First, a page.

1. Lambert Strether Post author

        I’d like to hear more from you on this… Given that you’re a former insurance executive. Where do I go, for example, to flesh those ideas out for a post? I’ve never heard them put quite so concisely. Feel free to contact me at my blog.

      2. mellon

        That is exactly what I have been trying to say. The insurance companies are experts at taking people’s hard earned money for years and dumping people when they get sick.

        Benedict, I need to know this. What do health insurance industry execs know about the FTAs like GATS?

        Also, suppose there were easy, cheap natural/food based ways to cut the nations health care bill dramatically, without doctors, would they want them, or oppose them?

    9. Oregoncharles

      You better check what doctors are in your network.
      The key point, which you’re actually confirming, is that some people benefit, as apparently you do, and some get screwed. That’s both unjust and inefficient.
      Anyway, look back at the beginning: 10 million covered out of over 30 million uninsured. Unless you’re one of those 10million, one whose plan isn’t too crapified (5 million, then?), the whole thing was a waste of time and money. 10 out of 300 is just SUCH great odds.

    10. Lambert Strether Post author

      Thanks for your concern. I always get a comment like yours, that boils down (as another commenter says) to “I’ve got mine! Now, you get yours.” This putative risposte is remarkably devoid of solidarity; indeed of basic humanity.

      You further impute to me the rhetorical question that “[Should] all of us jump out of the only boat we have bereft of life savers?” Of course, there’s nothing in the post that suggests this, and my position has consistently been that the issue with ObamaCare is not that it will not help some — these “some” including, as you point out eloquently and at length, yourself — but that it cannot and will not help all, equally. Perhaps you suffer from a case of the guilts, having climbed into the lifeboat while you can hear the screams of others drowning, and hence wish to cover your ears?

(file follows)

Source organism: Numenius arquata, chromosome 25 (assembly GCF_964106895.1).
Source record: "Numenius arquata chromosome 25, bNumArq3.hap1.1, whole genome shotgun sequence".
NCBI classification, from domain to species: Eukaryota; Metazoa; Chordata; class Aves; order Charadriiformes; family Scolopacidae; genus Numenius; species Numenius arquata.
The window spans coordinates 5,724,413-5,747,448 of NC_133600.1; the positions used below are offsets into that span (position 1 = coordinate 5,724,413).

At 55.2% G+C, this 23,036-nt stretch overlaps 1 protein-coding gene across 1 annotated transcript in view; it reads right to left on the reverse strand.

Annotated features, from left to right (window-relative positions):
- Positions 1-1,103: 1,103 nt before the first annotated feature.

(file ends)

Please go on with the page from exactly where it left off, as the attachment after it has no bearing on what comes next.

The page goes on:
* * *

      For the rest of your comment, it amounts to “Move along, move along, there’s no story here.” Others disagree. I’d suggest you simply use your time better in future, and not invest in subject matter you consider useless or upsetting.

    11. Code Name D

      So we aren’t even going to pretend to be concerned about the ongoing state of healthcare any more.

      Once Democrats step into the sun, the are usually singing the praises of Obamacare, how this will solve every thing and how Republicans are trying to steel grany’s healthcare. The triumphalism is frankly disgusting.

      And yet it doesn’t take a whole lot of reality to have them change their tune. The argument then becomes “the best we can do”, “no magic wands”, “better than nothing”, or “Republicans won’t compromise.” It seems that any shred of benefit, no mater how slight, or benefits so few, can be used to overrule the status qou.

      We are only concerned with defending the legacy and basking in our own delusions of adequacy. Any notions of real healthcare reform has died from the lack of oxygen in the room. Because all of the oxygen has been taken up by this rotting thing we call Obamacare.

    12. kareninca

      Ah, another “Medicaid Winner.” This happens without fail when NC posts an Obamacare article: someone like PaulArt pops up and tells of of how great Obamacare is because he is now on Medicaid and is getting a fab deal for himself. It is almost as if someone were paying for these endorsements.

      Guess what, PaulArt – Medicaid is not Obamacare. It is nothing like Obamacare. Your Medicaid experience is irrelevant to the many screwed purchasers of Obamacare policies, who are paying high premiums and have huge copays.

      If this were ZeroHedge, the consensus would be that a real man does not brag about not being able to provide health care for his family, and about getting the public to support them. That in the old days that would be a source of shame. Here, the focus is more on how the system has become so expensive due to corruption and misallocation, that even a responsible person could end up on Medicaid. So the question is – how will your family fare on Medicaid?